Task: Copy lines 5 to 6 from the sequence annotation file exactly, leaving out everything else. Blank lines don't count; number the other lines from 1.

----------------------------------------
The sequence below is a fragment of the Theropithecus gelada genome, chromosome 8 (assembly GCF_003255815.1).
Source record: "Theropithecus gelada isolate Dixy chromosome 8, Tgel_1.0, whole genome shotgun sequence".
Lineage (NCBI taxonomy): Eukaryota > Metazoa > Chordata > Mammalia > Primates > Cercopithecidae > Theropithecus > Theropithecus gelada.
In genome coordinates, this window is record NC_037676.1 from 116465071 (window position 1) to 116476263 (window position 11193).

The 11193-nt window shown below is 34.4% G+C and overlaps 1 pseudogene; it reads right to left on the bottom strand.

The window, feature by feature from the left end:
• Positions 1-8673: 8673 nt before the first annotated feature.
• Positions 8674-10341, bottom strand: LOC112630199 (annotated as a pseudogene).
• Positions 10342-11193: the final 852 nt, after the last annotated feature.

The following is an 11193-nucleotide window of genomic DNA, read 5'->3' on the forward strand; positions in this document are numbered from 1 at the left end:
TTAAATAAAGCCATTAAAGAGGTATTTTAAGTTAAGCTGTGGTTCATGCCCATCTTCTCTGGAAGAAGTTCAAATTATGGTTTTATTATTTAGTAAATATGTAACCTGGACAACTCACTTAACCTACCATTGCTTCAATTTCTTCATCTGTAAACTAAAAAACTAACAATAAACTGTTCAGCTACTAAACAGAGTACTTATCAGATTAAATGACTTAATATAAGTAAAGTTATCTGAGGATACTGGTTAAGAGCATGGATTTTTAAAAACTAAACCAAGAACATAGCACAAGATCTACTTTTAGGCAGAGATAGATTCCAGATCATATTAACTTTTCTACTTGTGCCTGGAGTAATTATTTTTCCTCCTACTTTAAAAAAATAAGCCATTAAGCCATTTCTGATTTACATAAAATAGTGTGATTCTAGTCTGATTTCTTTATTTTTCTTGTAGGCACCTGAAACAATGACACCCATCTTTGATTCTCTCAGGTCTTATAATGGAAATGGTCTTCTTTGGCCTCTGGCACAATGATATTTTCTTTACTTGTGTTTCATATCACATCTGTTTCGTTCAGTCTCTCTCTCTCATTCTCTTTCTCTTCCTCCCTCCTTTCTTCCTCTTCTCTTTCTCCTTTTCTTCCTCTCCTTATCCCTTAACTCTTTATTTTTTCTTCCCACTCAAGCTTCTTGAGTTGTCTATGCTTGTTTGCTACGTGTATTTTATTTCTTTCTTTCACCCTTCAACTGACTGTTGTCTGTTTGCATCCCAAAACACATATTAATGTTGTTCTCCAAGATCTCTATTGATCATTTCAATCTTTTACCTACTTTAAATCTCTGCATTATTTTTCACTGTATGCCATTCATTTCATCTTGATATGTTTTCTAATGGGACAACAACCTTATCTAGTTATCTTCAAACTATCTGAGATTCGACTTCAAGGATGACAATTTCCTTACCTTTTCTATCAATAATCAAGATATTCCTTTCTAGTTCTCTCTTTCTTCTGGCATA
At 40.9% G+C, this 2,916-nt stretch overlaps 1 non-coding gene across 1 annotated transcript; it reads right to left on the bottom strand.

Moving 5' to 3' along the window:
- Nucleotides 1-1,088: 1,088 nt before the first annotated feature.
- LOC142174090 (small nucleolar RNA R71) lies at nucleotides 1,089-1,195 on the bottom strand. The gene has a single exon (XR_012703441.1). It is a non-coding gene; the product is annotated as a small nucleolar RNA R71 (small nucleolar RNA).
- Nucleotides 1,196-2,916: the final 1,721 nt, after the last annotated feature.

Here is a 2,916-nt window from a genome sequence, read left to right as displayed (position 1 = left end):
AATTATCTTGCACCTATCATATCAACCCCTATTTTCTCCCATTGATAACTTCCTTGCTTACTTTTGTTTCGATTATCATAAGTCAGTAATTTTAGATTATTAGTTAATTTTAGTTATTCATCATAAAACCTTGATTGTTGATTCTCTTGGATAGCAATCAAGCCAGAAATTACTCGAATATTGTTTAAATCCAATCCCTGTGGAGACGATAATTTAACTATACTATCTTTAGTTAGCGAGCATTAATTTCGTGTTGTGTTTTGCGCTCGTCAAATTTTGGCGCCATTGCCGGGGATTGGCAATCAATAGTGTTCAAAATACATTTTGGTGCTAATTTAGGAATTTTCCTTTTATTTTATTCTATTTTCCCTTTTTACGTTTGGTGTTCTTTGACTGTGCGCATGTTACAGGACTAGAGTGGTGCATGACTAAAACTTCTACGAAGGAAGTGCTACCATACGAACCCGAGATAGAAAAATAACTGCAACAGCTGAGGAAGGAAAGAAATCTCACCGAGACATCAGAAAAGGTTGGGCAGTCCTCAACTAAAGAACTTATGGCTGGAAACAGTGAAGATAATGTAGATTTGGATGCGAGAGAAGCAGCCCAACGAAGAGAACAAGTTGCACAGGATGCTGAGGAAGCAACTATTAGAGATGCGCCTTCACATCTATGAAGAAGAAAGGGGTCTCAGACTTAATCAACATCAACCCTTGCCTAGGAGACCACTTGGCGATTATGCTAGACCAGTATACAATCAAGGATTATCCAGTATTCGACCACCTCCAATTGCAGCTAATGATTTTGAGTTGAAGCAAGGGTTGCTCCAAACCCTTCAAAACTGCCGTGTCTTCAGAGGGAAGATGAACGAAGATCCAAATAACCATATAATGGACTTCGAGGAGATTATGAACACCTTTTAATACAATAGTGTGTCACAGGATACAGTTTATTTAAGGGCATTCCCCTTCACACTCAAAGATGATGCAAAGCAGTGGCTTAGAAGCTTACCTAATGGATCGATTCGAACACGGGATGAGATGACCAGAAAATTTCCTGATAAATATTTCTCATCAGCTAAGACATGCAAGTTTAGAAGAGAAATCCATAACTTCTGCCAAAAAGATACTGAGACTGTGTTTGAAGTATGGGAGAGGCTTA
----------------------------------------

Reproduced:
The 11193-nt window shown below is 34.4% G+C and overlaps 1 pseudogene; it reads right to left on the bottom strand.

The window, feature by feature from the left end: